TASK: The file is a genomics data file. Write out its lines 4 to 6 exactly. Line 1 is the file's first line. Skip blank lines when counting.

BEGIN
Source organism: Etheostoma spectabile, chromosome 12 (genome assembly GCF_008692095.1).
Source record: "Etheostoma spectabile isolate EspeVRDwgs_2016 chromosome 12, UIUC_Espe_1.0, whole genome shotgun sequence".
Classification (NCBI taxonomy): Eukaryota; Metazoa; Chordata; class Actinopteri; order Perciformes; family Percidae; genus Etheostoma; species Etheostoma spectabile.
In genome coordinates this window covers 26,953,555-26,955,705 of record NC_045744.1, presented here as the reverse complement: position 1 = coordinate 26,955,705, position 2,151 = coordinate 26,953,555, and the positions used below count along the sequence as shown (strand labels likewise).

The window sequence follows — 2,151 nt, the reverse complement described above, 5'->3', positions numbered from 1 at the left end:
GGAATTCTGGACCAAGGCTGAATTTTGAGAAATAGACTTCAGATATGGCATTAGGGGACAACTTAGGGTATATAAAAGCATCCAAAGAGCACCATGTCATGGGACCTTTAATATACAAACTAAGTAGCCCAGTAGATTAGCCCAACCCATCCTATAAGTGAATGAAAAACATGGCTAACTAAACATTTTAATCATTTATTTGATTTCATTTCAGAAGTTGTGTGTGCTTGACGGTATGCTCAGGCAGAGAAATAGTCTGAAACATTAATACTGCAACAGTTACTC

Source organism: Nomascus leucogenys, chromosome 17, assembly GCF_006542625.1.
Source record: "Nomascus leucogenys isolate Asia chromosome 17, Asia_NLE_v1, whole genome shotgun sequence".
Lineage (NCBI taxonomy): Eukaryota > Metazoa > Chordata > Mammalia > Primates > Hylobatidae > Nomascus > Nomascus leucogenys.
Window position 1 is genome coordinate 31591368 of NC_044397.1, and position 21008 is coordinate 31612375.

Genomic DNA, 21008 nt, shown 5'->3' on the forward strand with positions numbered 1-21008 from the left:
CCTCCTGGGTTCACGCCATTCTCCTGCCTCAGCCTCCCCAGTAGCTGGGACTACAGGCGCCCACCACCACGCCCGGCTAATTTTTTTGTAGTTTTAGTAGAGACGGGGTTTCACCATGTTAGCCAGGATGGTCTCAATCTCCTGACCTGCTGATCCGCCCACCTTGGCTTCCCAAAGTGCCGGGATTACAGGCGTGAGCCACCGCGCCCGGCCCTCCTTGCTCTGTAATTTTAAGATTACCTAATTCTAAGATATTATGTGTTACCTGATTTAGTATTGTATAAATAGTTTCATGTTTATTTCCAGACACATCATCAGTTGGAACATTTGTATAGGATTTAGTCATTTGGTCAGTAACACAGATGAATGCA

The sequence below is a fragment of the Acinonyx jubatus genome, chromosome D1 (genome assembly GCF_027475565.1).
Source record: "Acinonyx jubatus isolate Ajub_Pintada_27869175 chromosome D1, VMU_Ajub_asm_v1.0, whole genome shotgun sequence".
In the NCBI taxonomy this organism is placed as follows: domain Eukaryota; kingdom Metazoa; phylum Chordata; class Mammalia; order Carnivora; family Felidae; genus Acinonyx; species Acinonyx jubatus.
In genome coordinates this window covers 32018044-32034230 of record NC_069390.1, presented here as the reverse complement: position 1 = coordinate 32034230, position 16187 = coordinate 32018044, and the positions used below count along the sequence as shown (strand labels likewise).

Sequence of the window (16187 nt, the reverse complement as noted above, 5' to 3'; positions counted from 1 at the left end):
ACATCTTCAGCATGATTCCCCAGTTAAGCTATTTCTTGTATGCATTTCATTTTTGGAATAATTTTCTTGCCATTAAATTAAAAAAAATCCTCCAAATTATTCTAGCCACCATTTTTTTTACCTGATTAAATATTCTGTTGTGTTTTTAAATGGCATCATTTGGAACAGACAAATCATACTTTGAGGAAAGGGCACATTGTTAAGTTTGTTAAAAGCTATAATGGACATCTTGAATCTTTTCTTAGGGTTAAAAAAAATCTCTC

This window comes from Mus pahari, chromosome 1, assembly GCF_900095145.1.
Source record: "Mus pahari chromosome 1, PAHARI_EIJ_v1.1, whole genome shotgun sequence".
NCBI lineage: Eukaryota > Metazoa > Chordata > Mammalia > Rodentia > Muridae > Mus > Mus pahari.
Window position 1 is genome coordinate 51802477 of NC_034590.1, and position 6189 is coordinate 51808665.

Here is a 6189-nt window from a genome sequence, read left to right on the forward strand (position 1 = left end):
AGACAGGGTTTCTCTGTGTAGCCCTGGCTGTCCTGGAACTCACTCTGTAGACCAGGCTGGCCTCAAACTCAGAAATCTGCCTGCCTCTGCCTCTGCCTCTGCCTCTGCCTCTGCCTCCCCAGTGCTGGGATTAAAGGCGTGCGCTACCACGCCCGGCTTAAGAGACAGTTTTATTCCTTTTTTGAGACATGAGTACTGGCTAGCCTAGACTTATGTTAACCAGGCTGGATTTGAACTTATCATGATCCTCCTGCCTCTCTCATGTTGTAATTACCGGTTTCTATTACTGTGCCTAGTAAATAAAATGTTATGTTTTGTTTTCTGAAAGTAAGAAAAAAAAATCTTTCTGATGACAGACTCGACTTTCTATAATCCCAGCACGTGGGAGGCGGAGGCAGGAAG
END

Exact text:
In genome coordinates this window covers 26,953,555-26,955,705 of record NC_045744.1, presented here as the reverse complement: position 1 = coordinate 26,955,705, position 2,151 = coordinate 26,953,555, and the positions used below count along the sequence as shown (strand labels likewise).

The window sequence follows — 2,151 nt, the reverse complement described above, 5'->3', positions numbered from 1 at the left end:
GGAATTCTGGACCAAGGCTGAATTTTGAGAAATAGACTTCAGATATGGCATTAGGGGACAACTTAGGGTATATAAAAGCATCCAAAGAGCACCATGTCATGGGACCTTTAATATACAAACTAAGTAGCCCAGTAGATTAGCCCAACCCATCCTATAAGTGAATGAAAAACATGGCTAACTAAACATTTTAATCATTTATTTGATTTCATTTCAGAAGTTGTGTGTGCTTGACGGTATGCTCAGGCAGAGAAATAGTCTGAAACATTAATACTGCAACAGTTACTC